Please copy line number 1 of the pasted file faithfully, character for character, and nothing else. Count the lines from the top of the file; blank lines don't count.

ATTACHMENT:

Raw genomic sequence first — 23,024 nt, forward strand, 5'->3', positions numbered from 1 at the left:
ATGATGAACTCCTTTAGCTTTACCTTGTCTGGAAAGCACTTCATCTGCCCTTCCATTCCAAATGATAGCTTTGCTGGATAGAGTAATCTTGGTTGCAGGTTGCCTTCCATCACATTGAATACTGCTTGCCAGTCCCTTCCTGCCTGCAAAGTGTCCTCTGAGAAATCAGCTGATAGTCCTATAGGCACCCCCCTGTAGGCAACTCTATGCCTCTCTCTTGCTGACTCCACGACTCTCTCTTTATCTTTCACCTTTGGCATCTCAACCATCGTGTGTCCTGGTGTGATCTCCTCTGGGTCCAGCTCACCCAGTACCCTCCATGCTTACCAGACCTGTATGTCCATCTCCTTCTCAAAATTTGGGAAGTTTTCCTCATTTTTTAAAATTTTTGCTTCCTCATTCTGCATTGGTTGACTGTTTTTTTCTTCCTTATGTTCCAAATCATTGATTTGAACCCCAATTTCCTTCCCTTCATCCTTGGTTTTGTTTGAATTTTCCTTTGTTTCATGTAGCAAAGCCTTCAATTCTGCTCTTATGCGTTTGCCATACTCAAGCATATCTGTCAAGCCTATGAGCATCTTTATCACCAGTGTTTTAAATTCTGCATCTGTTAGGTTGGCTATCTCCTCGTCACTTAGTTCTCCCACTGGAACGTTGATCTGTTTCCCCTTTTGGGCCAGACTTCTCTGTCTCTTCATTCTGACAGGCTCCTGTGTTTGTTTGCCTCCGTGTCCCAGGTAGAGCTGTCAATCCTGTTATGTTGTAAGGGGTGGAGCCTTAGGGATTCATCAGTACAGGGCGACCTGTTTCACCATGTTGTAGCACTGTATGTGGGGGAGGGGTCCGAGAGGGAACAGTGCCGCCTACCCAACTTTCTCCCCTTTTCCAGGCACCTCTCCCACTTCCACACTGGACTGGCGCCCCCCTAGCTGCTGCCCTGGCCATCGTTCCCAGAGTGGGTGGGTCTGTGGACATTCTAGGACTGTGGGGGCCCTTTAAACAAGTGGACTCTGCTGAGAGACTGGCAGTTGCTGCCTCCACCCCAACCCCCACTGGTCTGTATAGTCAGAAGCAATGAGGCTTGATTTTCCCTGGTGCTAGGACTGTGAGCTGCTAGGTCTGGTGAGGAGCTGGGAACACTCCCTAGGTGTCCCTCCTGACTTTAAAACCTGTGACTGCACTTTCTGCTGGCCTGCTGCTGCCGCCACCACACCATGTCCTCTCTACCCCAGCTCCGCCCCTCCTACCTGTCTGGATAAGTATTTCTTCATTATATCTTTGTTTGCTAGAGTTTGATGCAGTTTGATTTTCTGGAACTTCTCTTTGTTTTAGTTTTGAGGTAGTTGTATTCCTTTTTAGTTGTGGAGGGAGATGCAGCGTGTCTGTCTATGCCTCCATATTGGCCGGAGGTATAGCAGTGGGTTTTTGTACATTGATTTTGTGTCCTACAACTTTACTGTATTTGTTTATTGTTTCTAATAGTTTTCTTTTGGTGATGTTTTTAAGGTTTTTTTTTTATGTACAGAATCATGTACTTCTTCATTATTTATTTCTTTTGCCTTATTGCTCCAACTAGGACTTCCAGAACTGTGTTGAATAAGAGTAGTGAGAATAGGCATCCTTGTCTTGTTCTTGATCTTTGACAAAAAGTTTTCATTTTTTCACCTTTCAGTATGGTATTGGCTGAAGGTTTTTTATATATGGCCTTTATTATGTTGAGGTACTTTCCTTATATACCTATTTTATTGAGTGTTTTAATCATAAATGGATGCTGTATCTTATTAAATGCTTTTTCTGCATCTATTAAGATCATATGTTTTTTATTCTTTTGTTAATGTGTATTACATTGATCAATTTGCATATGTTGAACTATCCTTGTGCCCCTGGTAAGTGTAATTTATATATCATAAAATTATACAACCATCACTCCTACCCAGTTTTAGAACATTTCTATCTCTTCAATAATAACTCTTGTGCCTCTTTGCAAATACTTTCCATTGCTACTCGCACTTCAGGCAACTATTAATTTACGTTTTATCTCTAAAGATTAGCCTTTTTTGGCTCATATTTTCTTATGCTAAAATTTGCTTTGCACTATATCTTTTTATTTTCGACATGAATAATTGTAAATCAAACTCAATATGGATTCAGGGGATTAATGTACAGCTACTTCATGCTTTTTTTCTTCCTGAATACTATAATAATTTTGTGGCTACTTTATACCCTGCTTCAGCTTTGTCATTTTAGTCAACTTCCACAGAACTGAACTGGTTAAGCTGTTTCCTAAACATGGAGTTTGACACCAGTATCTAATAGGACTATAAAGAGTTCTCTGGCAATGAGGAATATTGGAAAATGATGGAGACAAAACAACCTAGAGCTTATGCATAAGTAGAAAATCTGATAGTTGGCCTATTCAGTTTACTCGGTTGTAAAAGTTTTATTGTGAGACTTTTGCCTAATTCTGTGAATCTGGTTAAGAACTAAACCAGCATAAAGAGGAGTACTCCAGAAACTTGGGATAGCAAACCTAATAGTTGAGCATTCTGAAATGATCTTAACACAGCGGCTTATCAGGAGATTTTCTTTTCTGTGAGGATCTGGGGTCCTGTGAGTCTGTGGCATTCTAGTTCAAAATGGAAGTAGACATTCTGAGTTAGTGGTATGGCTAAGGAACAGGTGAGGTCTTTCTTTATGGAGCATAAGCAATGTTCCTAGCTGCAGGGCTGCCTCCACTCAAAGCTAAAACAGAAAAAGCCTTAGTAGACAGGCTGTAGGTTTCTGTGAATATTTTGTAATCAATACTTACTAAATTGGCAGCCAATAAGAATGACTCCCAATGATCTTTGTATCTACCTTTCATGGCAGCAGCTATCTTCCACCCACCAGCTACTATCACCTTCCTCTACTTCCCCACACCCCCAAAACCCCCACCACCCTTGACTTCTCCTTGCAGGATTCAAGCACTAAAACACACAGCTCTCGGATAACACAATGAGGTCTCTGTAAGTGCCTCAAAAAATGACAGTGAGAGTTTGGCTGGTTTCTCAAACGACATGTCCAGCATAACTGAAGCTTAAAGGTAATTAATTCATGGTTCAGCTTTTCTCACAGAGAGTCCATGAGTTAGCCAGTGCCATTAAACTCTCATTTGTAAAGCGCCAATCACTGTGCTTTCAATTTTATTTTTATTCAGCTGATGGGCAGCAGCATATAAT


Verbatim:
Raw genomic sequence first — 23,024 nt, forward strand, 5'->3', positions numbered from 1 at the left: